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SteveL

Wide Field Cygnus-ish from last night

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Just thought I`d try this last night.... (please ignore the low flying house in the image)

Canon 350D (unmodded), piggybacked on my NS8GPS

Unguided

13 x 60s @ ISO800, 5 Bias, 5 Darks

Stacked: DSS

Tweak: Photoshop CS, overprocessed almost totally to death with NoelC's Tools, but I dont care!

(Note: The sky was starting to lighten quickly towards the lower-left of the image)

20070620-cygnus-wide-post-scaled.jpg

And for reference, from Starry Night:

20070620-cygnus-wide-snpp.jpg

First time I have done this... I`m amazed at the detail! I`ll be doing this more often i think...... I need longer subs ... again... :)

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Wowsers Steve but that's a lovely image...

Sign of the summer skies to come.

Bet your very pleased with that one 8) :)

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I'd be more pleased if I had started it earlier in the night (when it was dark) and had longer subs, but as a first time effort, I`m chuffed as hell :)

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Really great. :) Widefield shots are my favorite. Just waiting for weather to improve so I can get out there. Might have a long wait. :)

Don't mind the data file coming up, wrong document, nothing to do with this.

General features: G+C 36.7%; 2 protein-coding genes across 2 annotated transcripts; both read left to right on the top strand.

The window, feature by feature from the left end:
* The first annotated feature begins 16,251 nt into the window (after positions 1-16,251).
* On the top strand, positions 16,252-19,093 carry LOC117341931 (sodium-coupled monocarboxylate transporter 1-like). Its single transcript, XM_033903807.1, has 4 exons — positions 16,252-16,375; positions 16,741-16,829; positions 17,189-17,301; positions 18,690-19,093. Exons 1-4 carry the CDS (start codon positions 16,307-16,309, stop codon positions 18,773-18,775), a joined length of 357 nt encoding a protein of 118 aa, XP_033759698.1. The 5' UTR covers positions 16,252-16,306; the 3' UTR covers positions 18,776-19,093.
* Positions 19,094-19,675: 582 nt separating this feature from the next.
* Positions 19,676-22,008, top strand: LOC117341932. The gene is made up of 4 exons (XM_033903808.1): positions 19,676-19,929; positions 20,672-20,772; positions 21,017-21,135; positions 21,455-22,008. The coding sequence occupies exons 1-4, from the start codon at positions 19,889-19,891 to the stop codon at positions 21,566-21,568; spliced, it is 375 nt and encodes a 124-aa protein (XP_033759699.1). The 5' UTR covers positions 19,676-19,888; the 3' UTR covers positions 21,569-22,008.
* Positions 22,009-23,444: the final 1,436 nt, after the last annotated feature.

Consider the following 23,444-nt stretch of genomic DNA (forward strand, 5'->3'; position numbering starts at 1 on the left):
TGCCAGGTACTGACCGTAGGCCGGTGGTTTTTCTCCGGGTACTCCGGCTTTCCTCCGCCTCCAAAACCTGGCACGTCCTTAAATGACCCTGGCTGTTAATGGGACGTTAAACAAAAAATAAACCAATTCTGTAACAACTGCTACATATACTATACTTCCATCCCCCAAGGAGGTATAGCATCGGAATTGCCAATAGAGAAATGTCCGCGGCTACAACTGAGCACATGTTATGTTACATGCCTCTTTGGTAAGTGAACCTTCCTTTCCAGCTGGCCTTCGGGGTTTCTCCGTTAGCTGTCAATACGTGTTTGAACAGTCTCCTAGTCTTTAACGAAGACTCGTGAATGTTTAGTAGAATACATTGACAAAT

Thanks for sharing

CW

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I think it was 18mm on my 18-50mm zoom lens... but not sure :shock:

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Great image Steve. I'm going green here - I've got a Canon DSLR too but no sky!!

Helen

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Excellent shot Steve......just gotta love those widefield milkyway images. :)

No point in owning a DSLR if you don't take a shot of the milkyway.

Russ

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I`m quite fortunate with light pollution, or at least I think I am. I try to judge my sky mag using Ursa Minor, and its almost always ~4 and sometimes even 5-ish (borderline averted vision). To my south I have effectivly a house (neighbour), one very small road, another house, and then 10-15 miles of empty Cambridgeshire countryside until you get to Royston. East is blocked by the house, but that also blocks the direct LP from the street lamps. West I have a view down to about 15-20 degrees (apart from one house roof that just hid the moon last night). North is about the same as east... maybe the rooftops are a little higher.

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You have done a great piece of work there Steve. I'ts nice to see a wide field

Milky Way exposure, and what a great Idea supplementing it with a reference pic from SN.

I used to so enjoy coloured slide shows of scenes like these during Astronomy Society evenings. They always impressed me more than the higher mag ones.

It would be great to use Microsoft Power Point and make a slide show of images like these and play them out on a digital projector. Wow.